For many today who espouse living systems design there are lineages in every discipline. There have been voices that at first held the lineage of older cultures, and then there are newer voices that link them to the politics of the day. It is not impossible to draw deeper connections between the voices of mystics who healed in keeping with the seasons and plants, and spiritual teachings and those who point to statistics illustrating the dire need for women; and primarily women of indigenous cultures, color, and poverty to be uplifted from their oppressed placements within their local cultures and the global culture at large.
A living planet requires and thrives in biodiversity, and it evolves itself towards cooperation. From early findings of the naturalist Darwin, through the work of evolutionary biologists such as Lynn Margulis, to the recent research of scientists who have found that insect communities evolve to cooperate and negotiate – this is a thread found in science. The concept of competition as a type of demi-god of a dead system view is refuted by Darwin’s full texts, and continued by all the work that shows our bodies are not simply bodies, but interconnected ecosystems working in tandem with our tiniest and oldest living ancestors of microbiota.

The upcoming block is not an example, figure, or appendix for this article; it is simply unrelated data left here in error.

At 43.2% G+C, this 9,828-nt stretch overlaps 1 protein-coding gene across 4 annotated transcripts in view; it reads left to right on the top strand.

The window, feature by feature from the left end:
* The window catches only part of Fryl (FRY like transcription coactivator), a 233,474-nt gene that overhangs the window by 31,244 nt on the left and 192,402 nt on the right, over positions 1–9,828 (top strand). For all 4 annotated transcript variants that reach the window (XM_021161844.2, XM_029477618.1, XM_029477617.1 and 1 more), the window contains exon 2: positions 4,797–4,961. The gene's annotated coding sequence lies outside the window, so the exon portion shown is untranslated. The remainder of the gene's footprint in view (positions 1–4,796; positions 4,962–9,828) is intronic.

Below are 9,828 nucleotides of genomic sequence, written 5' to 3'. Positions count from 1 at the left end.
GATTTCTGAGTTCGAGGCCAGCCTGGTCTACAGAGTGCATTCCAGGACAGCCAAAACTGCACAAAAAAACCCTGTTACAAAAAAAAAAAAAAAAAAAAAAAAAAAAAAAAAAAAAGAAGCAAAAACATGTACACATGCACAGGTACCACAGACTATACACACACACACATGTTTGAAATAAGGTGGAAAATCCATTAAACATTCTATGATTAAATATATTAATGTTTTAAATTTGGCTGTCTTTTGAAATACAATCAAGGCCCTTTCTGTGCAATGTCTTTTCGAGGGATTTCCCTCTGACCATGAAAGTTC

Denial of a living planet is necessary for those who would deny the planet and its beings the intrinsic rights of the living, such as dignity and freedom. This denial and its collapse was picked up in the prophetic voices of scholars and rights advocates for generations. Announcing itself again and again, a living planet and the fear it induces in those who see their lives as somehow exceptional and primary and all others as unnecessary and troubling was called out as unsupportable. Famously, in 1990, Fear of a Black Planet was released by the musical group Public Enemy (PE). Taking their thoughts from scholarly foundations while involving themselves in the plight of their people regarding race, color, economic power, and urban experience; PE represented a collective voice heard ‘round the world. Their truth spoke to the power of our fear – the one upheld in the dominant undertones of even the most free-thinking areas of our society. The truth of a living planet is that it requires no supremacy, no hegemony, and absolutely no single best way or people.